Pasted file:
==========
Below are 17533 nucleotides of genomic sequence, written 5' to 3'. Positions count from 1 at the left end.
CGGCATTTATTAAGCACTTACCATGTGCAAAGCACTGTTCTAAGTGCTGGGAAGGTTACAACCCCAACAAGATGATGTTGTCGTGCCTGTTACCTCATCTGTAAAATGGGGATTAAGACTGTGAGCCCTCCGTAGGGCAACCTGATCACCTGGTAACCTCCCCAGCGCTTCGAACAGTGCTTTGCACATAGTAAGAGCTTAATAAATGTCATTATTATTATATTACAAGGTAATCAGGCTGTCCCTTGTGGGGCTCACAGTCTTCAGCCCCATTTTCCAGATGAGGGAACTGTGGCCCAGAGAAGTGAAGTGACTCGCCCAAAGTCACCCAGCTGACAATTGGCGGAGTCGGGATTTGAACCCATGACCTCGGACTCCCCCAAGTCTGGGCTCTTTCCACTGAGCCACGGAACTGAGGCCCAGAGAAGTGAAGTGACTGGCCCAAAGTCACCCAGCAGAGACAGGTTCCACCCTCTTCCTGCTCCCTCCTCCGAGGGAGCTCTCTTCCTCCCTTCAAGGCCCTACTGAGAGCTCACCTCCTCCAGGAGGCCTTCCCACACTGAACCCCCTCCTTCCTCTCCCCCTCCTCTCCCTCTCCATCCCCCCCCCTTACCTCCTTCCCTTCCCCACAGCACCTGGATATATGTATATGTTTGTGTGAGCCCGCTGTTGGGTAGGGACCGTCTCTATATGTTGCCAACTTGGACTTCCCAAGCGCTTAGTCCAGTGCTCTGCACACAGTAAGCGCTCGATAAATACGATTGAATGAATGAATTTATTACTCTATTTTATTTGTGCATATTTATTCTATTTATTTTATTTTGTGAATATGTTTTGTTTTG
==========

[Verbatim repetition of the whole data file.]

Below are 17533 nucleotides of genomic sequence, written 5' to 3'. Positions count from 1 at the left end.
CGGCATTTATTAAGCACTTACCATGTGCAAAGCACTGTTCTAAGTGCTGGGAAGGTTACAACCCCAACAAGATGATGTTGTCGTGCCTGTTACCTCATCTGTAAAATGGGGATTAAGACTGTGAGCCCTCCGTAGGGCAACCTGATCACCTGGTAACCTCCCCAGCGCTTCGAACAGTGCTTTGCACATAGTAAGAGCTTAATAAATGTCATTATTATTATATTACAAGGTAATCAGGCTGTCCCTTGTGGGGCTCACAGTCTTCAGCCCCATTTTCCAGATGAGGGAACTGTGGCCCAGAGAAGTGAAGTGACTCGCCCAAAGTCACCCAGCTGACAATTGGCGGAGTCGGGATTTGAACCCATGACCTCGGACTCCCCCAAGTCTGGGCTCTTTCCACTGAGCCACGGAACTGAGGCCCAGAGAAGTGAAGTGACTGGCCCAAAGTCACCCAGCAGAGACAGGTTCCACCCTCTTCCTGCTCCCTCCTCCGAGGGAGCTCTCTTCCTCCCTTCAAGGCCCTACTGAGAGCTCACCTCCTCCAGGAGGCCTTCCCACACTGAACCCCCTCCTTCCTCTCCCCCTCCTCTCCCTCTCCATCCCCCCCCCTTACCTCCTTCCCTTCCCCACAGCACCTGGATATATGTATATGTTTGTGTGAGCCCGCTGTTGGGTAGGGACCGTCTCTATATGTTGCCAACTTGGACTTCCCAAGCGCTTAGTCCAGTGCTCTGCACACAGTAAGCGCTCGATAAATACGATTGAATGAATGAATTTATTACTCTATTTTATTTGTGCATATTTATTCTATTTATTTTATTTTGTGAATATGTTTTGTTTTG